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Raising Fit Kids: Healthy Nurtition, Exercise, and Weight

  This content is selected and controlled by WebMD's editorial staff in collaboration with Sanford Health Systems.

Kids' moods can change in a flash -- she's happy, then bored; cranky, then sweet.

What's up with that, and how can you help her learn to manage her moods in healthy ways so she makes healthy choices?

No matter what your child is feeling, your first job is a parent is to empathize. "Let your child know that you care what they are feeling and you have a sense of what they are feeling," says Carl Pickhardt, PhD, a psychologist in Austin, Texas, and the author of Surviving Your Child's Adolescence.

When something is bothering your child, it's natural to want to fix it. Though it can be tempting to try to soothe sadness with ice cream or cookies or distract them from anger with TV or a video game, resist that urge. Junk food and screen time don’t take the edge off of feelings and can cause unhealthy weight gain.

Unless your child is experiencing a true crisis, it's usually better to let her figure out her own solution to challenges.

It's about helping your child learn a key skill:  How to bring herself back up when she's feeling down, says Pickhardt. And teaching her how to do that it in healthy ways.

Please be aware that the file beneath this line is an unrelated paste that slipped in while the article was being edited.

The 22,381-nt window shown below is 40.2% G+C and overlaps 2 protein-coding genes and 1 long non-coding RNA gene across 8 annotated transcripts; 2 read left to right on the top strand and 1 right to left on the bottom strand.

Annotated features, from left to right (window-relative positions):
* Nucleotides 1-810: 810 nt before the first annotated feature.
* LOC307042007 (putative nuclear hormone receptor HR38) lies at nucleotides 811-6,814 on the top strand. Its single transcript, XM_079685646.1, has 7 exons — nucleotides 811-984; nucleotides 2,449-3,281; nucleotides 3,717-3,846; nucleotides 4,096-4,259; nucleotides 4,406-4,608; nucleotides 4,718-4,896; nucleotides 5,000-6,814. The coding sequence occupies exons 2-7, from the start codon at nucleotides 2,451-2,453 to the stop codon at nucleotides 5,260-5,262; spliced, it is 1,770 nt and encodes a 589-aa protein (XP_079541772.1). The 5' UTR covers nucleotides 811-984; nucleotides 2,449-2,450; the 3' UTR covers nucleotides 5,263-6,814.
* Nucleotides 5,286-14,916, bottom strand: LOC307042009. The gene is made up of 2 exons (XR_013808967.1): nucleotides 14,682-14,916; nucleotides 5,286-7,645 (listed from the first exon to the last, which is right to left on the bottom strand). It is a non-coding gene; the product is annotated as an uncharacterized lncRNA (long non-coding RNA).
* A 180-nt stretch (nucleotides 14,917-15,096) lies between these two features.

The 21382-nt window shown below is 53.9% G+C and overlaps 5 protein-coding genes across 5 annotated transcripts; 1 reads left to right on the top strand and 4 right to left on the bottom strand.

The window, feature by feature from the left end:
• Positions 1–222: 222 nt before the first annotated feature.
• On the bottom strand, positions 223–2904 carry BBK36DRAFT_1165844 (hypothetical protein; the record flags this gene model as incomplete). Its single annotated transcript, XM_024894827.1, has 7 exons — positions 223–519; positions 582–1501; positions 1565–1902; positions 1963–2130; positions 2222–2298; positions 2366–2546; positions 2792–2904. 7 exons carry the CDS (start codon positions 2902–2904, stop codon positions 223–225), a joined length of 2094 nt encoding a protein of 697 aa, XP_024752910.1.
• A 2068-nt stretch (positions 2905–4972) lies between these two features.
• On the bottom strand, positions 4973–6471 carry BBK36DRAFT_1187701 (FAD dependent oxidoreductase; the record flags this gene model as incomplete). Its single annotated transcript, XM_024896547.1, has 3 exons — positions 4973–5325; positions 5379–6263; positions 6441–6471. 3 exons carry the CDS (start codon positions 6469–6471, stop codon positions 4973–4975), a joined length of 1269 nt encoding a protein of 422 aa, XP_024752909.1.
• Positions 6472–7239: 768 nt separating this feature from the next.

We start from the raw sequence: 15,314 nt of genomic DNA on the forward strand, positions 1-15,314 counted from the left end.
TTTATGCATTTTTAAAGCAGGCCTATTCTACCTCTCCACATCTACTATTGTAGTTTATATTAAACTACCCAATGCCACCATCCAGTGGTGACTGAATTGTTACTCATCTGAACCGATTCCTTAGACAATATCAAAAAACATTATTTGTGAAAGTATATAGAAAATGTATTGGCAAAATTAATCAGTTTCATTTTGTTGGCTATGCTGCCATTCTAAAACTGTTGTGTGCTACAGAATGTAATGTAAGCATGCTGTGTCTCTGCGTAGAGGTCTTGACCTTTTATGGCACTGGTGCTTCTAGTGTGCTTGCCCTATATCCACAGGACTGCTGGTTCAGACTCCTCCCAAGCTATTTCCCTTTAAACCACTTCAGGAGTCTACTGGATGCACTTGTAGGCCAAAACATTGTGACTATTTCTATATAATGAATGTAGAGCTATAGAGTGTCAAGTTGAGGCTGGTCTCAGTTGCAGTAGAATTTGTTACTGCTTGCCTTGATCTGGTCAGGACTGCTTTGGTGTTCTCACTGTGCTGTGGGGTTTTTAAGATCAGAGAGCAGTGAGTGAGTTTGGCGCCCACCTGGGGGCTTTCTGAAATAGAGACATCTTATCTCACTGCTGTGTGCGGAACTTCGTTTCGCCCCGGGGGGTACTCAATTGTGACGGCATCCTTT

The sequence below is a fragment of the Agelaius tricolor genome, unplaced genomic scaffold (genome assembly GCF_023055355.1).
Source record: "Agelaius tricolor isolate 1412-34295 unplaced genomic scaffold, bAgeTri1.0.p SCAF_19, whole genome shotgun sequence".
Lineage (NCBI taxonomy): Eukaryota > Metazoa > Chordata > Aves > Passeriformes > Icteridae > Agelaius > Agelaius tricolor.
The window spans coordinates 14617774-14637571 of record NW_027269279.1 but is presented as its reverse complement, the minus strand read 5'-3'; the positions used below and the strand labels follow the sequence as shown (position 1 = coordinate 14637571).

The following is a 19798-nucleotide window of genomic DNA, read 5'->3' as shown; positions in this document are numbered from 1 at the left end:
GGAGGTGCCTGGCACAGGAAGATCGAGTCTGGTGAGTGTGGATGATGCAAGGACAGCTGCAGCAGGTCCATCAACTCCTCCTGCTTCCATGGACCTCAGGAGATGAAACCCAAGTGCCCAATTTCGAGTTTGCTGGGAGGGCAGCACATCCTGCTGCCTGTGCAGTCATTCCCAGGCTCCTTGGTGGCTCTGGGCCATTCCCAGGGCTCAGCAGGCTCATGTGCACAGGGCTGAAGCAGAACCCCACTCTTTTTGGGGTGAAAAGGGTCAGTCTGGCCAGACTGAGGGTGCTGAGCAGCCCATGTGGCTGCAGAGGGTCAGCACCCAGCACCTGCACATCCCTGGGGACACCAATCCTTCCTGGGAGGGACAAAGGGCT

Tell your child that everybody gets sad or mad or upset sometimes, but you don't have to stay that way for long or turn to unhealthy behaviors like eating junk food or vegging out on video games to feel better. Let them know this, says Pickhardt: "You have what it takes to be happy. Let's talk about some ways that can happen."

Sadness. This is a normal emotion we all feel from time to time. As the parent, it's important to acknowledge that and to find out what's making your child sad, says Los Angeles psychologist Lisa Firestone, PhD.

"We don’t have to solve the problem, whatever it is, right away or make their sadness go away," she says. "The skill we want our children to develop is to be able to identify their feelings and to be able to tolerate feeling them."

That means helping your child put names to his feelings. "When Joey wouldn't play with you at lunch, I bet you were sad," for example.

"If we can name a feeling, we can tame it," Firestone says.

Teach your child that sometimes when people feel sad it may make them want to eat unhealthy foods. Explain that when they are done identifying their feelings, they can make healthy choices to feel better. Then work together to find something that will make your child feel better.

Suggest doing something active, like taking a nature walk together or dancing to music in the living room. Explain that getting moving will help you both feel better. When you lead the way, kids are likely to follow your example.

 

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